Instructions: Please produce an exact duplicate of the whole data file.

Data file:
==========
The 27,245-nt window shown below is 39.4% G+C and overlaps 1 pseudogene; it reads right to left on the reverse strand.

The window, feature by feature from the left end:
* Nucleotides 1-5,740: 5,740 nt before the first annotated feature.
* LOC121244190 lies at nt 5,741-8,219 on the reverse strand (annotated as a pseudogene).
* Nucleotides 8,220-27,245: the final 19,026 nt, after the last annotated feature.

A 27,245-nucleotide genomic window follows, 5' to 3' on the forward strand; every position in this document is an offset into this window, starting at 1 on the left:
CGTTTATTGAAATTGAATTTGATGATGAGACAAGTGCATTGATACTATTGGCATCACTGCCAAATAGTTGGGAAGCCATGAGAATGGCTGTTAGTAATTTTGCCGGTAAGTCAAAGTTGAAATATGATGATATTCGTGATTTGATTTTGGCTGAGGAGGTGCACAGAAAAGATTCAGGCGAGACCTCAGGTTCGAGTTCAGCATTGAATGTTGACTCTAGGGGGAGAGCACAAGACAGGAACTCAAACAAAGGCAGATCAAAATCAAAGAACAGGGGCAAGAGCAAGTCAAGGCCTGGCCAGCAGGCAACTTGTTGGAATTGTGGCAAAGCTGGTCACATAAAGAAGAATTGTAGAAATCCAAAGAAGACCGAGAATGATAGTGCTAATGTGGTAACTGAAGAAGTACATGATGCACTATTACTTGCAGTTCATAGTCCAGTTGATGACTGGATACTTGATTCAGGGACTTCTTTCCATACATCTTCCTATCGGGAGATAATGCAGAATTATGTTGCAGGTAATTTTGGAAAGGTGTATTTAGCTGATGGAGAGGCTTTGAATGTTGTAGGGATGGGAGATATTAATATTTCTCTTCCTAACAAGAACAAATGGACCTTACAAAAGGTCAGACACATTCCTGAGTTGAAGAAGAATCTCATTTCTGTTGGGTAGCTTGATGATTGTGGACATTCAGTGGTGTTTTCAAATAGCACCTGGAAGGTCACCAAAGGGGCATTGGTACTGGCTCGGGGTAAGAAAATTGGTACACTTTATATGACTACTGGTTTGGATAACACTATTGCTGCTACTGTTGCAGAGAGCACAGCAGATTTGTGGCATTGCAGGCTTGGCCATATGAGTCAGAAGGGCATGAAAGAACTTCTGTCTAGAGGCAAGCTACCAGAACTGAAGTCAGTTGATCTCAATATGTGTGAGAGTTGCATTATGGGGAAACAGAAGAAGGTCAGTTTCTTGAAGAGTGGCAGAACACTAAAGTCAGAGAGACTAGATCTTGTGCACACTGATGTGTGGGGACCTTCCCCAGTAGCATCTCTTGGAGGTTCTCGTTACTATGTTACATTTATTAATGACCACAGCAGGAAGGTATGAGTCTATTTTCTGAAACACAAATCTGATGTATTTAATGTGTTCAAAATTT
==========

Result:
The 27,245-nt window shown below is 39.4% G+C and overlaps 1 pseudogene; it reads right to left on the reverse strand.

The window, feature by feature from the left end:
* Nucleotides 1-5,740: 5,740 nt before the first annotated feature.
* LOC121244190 lies at nt 5,741-8,219 on the reverse strand (annotated as a pseudogene).
* Nucleotides 8,220-27,245: the final 19,026 nt, after the last annotated feature.

A 27,245-nucleotide genomic window follows, 5' to 3' on the forward strand; every position in this document is an offset into this window, starting at 1 on the left:
CGTTTATTGAAATTGAATTTGATGATGAGACAAGTGCATTGATACTATTGGCATCACTGCCAAATAGTTGGGAAGCCATGAGAATGGCTGTTAGTAATTTTGCCGGTAAGTCAAAGTTGAAATATGATGATATTCGTGATTTGATTTTGGCTGAGGAGGTGCACAGAAAAGATTCAGGCGAGACCTCAGGTTCGAGTTCAGCATTGAATGTTGACTCTAGGGGGAGAGCACAAGACAGGAACTCAAACAAAGGCAGATCAAAATCAAAGAACAGGGGCAAGAGCAAGTCAAGGCCTGGCCAGCAGGCAACTTGTTGGAATTGTGGCAAAGCTGGTCACATAAAGAAGAATTGTAGAAATCCAAAGAAGACCGAGAATGATAGTGCTAATGTGGTAACTGAAGAAGTACATGATGCACTATTACTTGCAGTTCATAGTCCAGTTGATGACTGGATACTTGATTCAGGGACTTCTTTCCATACATCTTCCTATCGGGAGATAATGCAGAATTATGTTGCAGGTAATTTTGGAAAGGTGTATTTAGCTGATGGAGAGGCTTTGAATGTTGTAGGGATGGGAGATATTAATATTTCTCTTCCTAACAAGAACAAATGGACCTTACAAAAGGTCAGACACATTCCTGAGTTGAAGAAGAATCTCATTTCTGTTGGGTAGCTTGATGATTGTGGACATTCAGTGGTGTTTTCAAATAGCACCTGGAAGGTCACCAAAGGGGCATTGGTACTGGCTCGGGGTAAGAAAATTGGTACACTTTATATGACTACTGGTTTGGATAACACTATTGCTGCTACTGTTGCAGAGAGCACAGCAGATTTGTGGCATTGCAGGCTTGGCCATATGAGTCAGAAGGGCATGAAAGAACTTCTGTCTAGAGGCAAGCTACCAGAACTGAAGTCAGTTGATCTCAATATGTGTGAGAGTTGCATTATGGGGAAACAGAAGAAGGTCAGTTTCTTGAAGAGTGGCAGAACACTAAAGTCAGAGAGACTAGATCTTGTGCACACTGATGTGTGGGGACCTTCCCCAGTAGCATCTCTTGGAGGTTCTCGTTACTATGTTACATTTATTAATGACCACAGCAGGAAGGTATGAGTCTATTTTCTGAAACACAAATCTGATGTATTTAATGTGTTCAAAATTT